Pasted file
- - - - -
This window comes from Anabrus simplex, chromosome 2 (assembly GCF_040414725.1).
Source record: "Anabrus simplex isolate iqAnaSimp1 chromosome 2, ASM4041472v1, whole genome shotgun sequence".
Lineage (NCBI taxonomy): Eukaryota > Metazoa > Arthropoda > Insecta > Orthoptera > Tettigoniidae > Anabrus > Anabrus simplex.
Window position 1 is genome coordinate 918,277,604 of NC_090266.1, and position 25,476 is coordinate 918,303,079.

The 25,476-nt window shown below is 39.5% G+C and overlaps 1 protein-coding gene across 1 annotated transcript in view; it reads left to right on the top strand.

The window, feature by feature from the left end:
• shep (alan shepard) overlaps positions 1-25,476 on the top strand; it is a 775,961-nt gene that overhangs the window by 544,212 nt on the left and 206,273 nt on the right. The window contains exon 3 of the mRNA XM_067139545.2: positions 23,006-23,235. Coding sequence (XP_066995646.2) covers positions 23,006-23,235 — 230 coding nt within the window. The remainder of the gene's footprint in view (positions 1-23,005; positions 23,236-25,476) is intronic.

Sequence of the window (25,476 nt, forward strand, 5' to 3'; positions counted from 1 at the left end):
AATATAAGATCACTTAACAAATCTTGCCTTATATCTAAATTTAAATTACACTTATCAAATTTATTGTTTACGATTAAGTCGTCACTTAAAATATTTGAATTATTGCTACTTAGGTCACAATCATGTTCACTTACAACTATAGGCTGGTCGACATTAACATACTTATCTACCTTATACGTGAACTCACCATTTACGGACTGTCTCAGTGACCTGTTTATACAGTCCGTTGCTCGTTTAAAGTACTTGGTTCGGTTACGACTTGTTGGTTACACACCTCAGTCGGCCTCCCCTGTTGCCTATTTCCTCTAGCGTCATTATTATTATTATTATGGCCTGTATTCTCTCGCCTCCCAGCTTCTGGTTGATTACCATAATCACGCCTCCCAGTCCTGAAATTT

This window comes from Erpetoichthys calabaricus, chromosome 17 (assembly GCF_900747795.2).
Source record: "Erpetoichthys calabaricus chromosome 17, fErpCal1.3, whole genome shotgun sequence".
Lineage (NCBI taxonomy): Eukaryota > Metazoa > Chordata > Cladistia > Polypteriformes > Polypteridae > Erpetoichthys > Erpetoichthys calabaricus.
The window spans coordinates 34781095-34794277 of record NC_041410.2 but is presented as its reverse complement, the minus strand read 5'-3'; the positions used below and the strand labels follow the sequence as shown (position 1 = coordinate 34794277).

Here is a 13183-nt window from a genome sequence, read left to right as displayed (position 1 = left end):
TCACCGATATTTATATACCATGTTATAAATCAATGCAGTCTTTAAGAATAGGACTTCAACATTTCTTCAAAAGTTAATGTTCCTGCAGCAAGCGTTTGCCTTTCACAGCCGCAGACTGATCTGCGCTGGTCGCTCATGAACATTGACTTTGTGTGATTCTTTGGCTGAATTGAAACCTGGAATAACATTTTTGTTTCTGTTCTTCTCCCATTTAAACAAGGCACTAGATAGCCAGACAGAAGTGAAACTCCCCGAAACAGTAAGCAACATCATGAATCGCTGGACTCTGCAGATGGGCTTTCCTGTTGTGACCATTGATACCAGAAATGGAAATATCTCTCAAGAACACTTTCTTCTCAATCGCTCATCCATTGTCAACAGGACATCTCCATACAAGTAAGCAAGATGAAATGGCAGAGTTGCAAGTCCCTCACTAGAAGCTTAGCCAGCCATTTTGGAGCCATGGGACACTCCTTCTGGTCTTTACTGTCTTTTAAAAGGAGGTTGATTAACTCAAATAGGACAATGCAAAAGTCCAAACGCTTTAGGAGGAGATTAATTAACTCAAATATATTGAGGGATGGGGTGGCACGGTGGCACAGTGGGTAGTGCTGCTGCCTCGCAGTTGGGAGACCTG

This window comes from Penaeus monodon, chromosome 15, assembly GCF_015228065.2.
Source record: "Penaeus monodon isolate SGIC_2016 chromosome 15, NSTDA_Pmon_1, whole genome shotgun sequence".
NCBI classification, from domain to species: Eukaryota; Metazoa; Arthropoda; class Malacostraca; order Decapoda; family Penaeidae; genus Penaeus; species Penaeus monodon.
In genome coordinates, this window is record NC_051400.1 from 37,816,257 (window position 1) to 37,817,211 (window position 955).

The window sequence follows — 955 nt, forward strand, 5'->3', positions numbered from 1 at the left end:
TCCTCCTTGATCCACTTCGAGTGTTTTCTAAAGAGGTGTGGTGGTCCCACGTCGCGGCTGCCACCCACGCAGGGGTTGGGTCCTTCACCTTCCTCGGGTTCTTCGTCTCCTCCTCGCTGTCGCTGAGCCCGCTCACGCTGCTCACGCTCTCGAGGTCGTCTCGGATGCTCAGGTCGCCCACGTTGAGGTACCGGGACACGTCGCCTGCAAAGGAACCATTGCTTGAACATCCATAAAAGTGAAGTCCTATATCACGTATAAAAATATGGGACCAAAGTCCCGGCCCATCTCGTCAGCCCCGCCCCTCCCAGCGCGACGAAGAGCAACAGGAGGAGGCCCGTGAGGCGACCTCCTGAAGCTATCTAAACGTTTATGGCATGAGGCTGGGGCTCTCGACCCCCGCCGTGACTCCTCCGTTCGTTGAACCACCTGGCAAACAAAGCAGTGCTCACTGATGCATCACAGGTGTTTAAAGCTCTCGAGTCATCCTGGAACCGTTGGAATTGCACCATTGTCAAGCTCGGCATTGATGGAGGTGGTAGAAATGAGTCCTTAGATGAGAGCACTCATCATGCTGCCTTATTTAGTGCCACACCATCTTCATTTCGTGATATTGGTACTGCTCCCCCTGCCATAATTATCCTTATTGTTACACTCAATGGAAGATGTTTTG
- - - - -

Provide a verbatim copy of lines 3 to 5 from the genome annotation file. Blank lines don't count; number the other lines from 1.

Lineage (NCBI taxonomy): Eukaryota > Metazoa > Arthropoda > Insecta > Orthoptera > Tettigoniidae > Anabrus > Anabrus simplex.
Window position 1 is genome coordinate 918,277,604 of NC_090266.1, and position 25,476 is coordinate 918,303,079.

The 25,476-nt window shown below is 39.5% G+C and overlaps 1 protein-coding gene across 1 annotated transcript in view; it reads left to right on the top strand.